Disclosing a Death When Selling Your Home

by Team Broady on Tuesday, February 15, 2022

This can be a sensitive topic for anyone who is selling a property where someone has died. The numerous circumstances in which this could occur make it a very interesting subject. Based on our team’s experience, we’ll try to explore this as thoughtfully as we can in this article. 

There are two important situations that can come into play when addressing this topic, especially as it pertains to the Province of Quebec. For all intents and purposes, we will focus only on how they are dealt with in this province. 

The first situation is when the seller of the property has no signed listing contract with a real estate broker. The second situation is when they do. 

In the first case, the seller is under no legal obligation to fill out any type of disclosure or declaration form, and it’s essentially “buyer beware.” However, both buyer and seller are still protected by the Civil Code of Quebec. 

In the second case, when selling your home under mandate with a real estate broker in Quebec, you must complete and sign the mandatory forms required by the OACIQ (Organisme d'autoréglementation du courtage immobiler du Québec). The OACIQ is the government body that oversees residential real estate transactions and essentially acts as a consumer protection organization. 

One of the mandatory forms is the Declaration by the Seller of the Immovable. This six-page document is a list of questions that aim to provide information to the buyer about the property. Among others, the seller is asked if there have ever been water infiltration or electrical problems. 

Question D13.8 asks, “To your knowledge, has there ever been a suicide or violent death in the immovable?” 

If a death has ever occurred inside the home, most sellers will ask us if they ought to disclose it anyway, even if it wasn’t a suicide or violent death.  

This can be a tricky question. Although sellers are not legally obliged to declare a non-violent death, under certain circumstances we think it’s the right thing to do. Throughout our many years of selling homes, we have come across several different scenarios where this has been the case.  

Last year, Catherine was representing the buyer in their purchase of a house in Pointe-Claire, and the Declaration by the Seller said truthfully that there had been no suicide or violent death. However, while preparing the offer to purchase, the listing broker made a last-minute disclosure about a death that had occurred in the home, in this case medical assistance in dying for someone who was terminally ill.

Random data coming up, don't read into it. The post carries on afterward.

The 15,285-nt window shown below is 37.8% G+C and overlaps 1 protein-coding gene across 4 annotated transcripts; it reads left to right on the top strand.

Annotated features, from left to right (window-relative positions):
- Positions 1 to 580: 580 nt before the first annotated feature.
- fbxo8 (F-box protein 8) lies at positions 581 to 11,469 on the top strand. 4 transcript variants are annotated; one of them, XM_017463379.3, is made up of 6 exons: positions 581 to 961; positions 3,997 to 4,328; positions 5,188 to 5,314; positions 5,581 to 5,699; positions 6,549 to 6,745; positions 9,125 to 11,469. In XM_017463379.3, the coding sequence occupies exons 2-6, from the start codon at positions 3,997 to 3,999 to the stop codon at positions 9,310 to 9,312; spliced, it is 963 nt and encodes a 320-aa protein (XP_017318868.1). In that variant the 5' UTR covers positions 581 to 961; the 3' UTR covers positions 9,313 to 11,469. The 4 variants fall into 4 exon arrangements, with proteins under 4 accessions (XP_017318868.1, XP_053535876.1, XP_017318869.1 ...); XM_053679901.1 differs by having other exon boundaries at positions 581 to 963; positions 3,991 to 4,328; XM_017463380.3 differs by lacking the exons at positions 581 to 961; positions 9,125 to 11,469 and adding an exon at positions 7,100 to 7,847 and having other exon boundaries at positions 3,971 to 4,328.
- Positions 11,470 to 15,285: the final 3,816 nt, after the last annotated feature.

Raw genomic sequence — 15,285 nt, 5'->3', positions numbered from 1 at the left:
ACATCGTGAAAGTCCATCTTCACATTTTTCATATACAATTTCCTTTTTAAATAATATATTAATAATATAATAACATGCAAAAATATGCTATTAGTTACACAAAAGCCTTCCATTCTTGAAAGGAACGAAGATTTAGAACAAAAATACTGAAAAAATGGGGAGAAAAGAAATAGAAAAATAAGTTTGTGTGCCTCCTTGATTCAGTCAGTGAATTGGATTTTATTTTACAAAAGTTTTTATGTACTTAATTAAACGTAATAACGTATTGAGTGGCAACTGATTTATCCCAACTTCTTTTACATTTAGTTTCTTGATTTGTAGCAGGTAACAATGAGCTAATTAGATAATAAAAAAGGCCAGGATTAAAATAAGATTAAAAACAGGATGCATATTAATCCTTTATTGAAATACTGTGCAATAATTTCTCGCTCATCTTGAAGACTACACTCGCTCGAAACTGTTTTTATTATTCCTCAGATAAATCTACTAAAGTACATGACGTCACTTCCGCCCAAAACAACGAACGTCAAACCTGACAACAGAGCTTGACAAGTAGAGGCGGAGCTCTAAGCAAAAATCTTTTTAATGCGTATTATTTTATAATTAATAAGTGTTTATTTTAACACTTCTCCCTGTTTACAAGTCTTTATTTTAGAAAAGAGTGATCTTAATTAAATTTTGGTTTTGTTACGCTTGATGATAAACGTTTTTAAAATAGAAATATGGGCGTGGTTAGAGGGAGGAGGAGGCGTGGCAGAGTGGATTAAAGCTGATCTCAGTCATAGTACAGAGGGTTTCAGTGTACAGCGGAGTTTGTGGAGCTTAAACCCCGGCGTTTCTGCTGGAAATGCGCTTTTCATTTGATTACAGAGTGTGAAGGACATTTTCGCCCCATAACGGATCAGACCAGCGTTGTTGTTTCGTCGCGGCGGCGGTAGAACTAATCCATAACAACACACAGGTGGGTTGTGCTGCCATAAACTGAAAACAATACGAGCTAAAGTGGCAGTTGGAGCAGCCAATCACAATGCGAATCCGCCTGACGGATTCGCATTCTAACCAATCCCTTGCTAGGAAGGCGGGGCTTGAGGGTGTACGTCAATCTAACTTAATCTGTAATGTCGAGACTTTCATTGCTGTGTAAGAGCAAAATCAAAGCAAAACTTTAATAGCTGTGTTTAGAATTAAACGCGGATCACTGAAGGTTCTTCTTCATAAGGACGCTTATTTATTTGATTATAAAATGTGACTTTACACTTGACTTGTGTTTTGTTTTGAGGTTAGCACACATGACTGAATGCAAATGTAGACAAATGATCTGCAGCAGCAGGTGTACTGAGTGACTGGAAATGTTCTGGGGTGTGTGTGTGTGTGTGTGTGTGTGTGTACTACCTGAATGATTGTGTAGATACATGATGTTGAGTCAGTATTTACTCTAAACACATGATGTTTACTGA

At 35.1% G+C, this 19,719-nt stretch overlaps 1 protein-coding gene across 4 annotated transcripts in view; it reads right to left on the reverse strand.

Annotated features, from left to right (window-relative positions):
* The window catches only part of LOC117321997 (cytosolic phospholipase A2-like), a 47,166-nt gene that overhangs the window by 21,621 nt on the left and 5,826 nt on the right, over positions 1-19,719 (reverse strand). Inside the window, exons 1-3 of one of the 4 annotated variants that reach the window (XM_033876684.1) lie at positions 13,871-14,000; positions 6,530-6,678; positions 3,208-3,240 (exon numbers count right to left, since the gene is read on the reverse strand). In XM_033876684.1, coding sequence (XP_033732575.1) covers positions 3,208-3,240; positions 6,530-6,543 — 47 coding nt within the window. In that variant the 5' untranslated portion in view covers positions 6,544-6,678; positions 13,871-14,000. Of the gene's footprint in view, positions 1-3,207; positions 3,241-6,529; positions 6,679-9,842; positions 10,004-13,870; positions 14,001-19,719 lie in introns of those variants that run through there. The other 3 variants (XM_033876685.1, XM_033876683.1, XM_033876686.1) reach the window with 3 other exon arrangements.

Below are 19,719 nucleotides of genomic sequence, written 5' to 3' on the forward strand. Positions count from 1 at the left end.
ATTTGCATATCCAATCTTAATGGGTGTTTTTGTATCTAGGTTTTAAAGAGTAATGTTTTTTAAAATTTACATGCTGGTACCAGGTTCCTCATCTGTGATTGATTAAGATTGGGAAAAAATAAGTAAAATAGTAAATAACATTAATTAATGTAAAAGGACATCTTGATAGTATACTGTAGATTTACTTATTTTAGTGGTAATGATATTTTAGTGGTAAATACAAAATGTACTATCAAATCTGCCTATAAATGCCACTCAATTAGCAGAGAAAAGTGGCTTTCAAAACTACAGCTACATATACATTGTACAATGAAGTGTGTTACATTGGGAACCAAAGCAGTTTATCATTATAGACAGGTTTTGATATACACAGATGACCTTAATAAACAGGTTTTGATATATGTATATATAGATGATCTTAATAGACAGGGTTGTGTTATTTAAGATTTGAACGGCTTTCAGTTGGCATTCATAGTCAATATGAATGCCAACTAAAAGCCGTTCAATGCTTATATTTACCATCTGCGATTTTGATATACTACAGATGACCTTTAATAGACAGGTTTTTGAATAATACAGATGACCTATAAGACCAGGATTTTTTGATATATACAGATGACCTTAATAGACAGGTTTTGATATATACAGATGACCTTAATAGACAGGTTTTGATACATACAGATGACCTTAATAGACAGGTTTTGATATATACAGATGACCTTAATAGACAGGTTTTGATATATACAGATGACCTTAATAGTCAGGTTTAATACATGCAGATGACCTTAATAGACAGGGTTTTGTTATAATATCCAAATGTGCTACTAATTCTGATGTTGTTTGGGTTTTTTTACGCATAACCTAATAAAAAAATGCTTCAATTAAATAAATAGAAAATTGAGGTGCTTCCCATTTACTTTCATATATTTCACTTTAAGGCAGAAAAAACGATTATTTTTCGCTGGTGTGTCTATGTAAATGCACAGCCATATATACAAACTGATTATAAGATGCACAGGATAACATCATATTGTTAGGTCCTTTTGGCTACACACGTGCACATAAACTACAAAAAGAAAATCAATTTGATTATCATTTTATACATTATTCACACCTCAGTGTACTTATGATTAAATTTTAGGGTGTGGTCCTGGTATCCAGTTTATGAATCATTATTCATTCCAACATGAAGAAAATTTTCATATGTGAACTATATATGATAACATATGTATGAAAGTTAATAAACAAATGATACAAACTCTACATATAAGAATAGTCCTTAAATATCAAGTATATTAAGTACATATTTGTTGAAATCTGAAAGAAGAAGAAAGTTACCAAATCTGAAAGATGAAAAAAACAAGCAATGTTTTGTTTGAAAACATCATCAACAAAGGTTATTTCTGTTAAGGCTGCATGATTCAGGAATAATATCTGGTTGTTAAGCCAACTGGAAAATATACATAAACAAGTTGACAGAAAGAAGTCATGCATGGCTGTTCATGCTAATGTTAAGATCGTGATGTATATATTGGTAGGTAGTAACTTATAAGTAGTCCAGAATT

Luckily, the disclosure was made before the offer had been submitted, and the buyer had the opportunity to consider this factor before buying the property. In the end, they went ahead with the purchase regardless.  

Mark also handled the sale of a property where the seller's little girl had sadly been born with a terminal illness. When the time of her passing came, her parents made the decision for her to be at home, surrounded by her family. This was disclosed to us up front and with full transparency at the time we took the listing. The sellers asked if they should declare what had happened. We explained that they were under no legal obligation to do so. However, in the end, we agreed it was best to be completely open with potential buyers. 

Some people aren’t fazed by the fact that there has been a death in a home, especially when they’re buying in communities where houses are 50-plus years old and have histories of several generations or many owners. Nevertheless, as you've seen from the previous examples, if a seller is aware of a death that has occurred in their home, it may be best for them to disclose it, even if there is no law requiring them to do so.  

Most often, buyers will eventually find out what happened from the neighbours after they’ve moved in. For many people, learning this kind of information after the fact can be quite upsetting. We think the best way to avoid this is to disclose up front any facts that may have the potential to cause concerns. It’s just the right thing to do! 

If you have any questions about the information you need to disclose when selling a home don't hesitate to contact Team Broady today at 514-613-2988 or info@teambroady.ca.